The Great Lake state of Wisconsin boasts a population of about 5.6 million people and an annual GDP equal of about $211 billion. The state’s economy supports numerous agricultural ventures (most famously, dairy farming), as well as education, manufacturing, and healthcare industries.
The Wisconsin Department of Workforce Development is in charge of handing the state’s employment discrimination, harassment, and retaliation cases. The DWD operates under the jurisdiction of the Wisconsin Fair Employment Act. Per state law, harassment and discrimination is illegal in the arenas of the workplace, housing, and public accommodations.
The DWD also investigates and enforces claims pursuant to the Family and Medical Leave Act and maintains an Equal Rights Division to protect the rights of Wisconsin citizens, to train workers and employers to comply with Civil Rights Laws, and to issue permits and hold hearings on relevant matters. The Equal Rights division is further subdivided into three parts: the Office of Support Services, the Bureau of Civil Rights, and the Bureau of Labor Standards.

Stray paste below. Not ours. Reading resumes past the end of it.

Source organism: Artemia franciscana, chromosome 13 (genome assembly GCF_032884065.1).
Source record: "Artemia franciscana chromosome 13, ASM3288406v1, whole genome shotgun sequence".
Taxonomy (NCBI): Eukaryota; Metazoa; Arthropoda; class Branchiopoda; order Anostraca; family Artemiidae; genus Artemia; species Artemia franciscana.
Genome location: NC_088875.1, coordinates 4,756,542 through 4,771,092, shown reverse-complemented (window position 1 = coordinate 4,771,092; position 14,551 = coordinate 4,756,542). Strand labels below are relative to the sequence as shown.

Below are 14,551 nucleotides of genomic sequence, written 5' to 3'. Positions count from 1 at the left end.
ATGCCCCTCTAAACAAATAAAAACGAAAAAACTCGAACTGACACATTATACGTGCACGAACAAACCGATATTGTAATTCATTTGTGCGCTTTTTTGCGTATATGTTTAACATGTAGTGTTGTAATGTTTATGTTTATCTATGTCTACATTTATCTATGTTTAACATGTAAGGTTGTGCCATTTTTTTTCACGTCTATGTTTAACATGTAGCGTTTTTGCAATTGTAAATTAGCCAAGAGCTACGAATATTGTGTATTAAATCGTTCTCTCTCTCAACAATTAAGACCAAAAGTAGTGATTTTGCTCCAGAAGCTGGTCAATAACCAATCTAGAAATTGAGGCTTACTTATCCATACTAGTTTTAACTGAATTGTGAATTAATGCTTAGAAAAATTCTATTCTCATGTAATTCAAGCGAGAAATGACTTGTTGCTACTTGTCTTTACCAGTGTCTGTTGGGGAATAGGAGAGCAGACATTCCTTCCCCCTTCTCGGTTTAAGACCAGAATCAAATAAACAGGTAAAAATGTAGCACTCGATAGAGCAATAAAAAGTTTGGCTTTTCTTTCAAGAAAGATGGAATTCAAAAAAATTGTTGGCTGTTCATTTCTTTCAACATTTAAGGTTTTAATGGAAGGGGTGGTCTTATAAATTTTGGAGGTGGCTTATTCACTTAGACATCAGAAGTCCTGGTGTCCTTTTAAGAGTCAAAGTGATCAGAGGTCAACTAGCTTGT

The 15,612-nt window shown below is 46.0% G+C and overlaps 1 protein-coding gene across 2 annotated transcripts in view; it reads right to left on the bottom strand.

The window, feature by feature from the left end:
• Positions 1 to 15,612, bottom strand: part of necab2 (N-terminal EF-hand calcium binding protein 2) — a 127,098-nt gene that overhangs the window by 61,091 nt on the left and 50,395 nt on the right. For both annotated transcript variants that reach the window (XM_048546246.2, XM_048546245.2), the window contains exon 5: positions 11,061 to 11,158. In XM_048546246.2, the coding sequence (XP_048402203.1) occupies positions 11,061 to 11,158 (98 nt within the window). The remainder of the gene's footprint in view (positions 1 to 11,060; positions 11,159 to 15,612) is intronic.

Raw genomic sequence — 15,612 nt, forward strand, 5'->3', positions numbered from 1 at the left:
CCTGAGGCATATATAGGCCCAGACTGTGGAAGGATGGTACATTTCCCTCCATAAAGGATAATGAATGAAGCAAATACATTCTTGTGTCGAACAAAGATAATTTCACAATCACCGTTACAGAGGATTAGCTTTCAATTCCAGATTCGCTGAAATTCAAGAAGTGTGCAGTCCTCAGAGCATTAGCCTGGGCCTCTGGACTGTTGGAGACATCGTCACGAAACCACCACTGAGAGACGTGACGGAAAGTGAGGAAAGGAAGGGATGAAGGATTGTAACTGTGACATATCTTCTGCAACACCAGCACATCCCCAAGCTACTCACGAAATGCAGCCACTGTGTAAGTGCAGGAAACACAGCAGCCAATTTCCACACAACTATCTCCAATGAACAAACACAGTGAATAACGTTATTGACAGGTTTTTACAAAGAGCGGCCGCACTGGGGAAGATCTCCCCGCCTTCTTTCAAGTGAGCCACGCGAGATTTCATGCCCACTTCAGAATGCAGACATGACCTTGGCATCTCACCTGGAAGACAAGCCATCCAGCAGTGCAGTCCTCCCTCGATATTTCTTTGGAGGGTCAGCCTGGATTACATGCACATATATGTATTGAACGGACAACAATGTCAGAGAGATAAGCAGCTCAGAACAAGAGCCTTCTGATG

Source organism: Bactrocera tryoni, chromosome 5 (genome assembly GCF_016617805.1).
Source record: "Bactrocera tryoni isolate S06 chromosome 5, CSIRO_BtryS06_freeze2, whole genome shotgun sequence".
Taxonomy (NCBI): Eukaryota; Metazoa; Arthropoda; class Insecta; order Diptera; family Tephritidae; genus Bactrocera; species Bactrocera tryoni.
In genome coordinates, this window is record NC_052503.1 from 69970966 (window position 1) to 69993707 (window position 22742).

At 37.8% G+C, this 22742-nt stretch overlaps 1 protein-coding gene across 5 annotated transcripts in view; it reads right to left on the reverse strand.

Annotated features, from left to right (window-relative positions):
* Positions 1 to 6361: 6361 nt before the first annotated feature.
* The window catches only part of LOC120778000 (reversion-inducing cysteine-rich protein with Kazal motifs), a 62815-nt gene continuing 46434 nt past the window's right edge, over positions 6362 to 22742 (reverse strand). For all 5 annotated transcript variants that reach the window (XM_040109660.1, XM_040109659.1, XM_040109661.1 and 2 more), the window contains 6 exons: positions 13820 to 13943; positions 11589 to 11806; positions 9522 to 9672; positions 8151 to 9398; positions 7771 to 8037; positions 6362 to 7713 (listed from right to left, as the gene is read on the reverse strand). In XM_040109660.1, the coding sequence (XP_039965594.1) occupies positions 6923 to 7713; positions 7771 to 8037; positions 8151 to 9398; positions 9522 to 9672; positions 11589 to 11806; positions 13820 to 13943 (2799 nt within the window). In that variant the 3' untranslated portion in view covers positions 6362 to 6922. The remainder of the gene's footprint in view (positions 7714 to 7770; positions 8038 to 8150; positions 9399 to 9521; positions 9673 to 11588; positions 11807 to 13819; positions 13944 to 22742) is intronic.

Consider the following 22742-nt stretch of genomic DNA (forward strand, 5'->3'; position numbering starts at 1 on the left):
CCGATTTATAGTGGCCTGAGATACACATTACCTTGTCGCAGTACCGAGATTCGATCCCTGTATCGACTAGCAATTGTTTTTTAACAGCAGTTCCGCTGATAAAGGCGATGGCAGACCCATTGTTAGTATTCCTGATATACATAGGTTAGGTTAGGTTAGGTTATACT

Many times over the past two decades, Wisconsin has found itself at the epicenter over battles about affirmative action. The University of Wisconsin-Madison, for instance, supports a progressive affirmative action program. But some students, administrators, and legal experts have argued that affirmative action violates the state’s antidiscrimination laws by institutionalizing “reverse” discrimination. The politics and legal arguments behind these claims can be quite complicated, as can the relevant jurisdictional logistics. (E.g. does a case fall under the auspices of State or Federal Law?)
To test whether or not you have a harassment, discrimination, or reverse discrimination claim, you may need an outside legal opinion. The firm of Joseph & Kirschenbaum LLP offers free and confidential consultations for employees whose think their rights have been violated.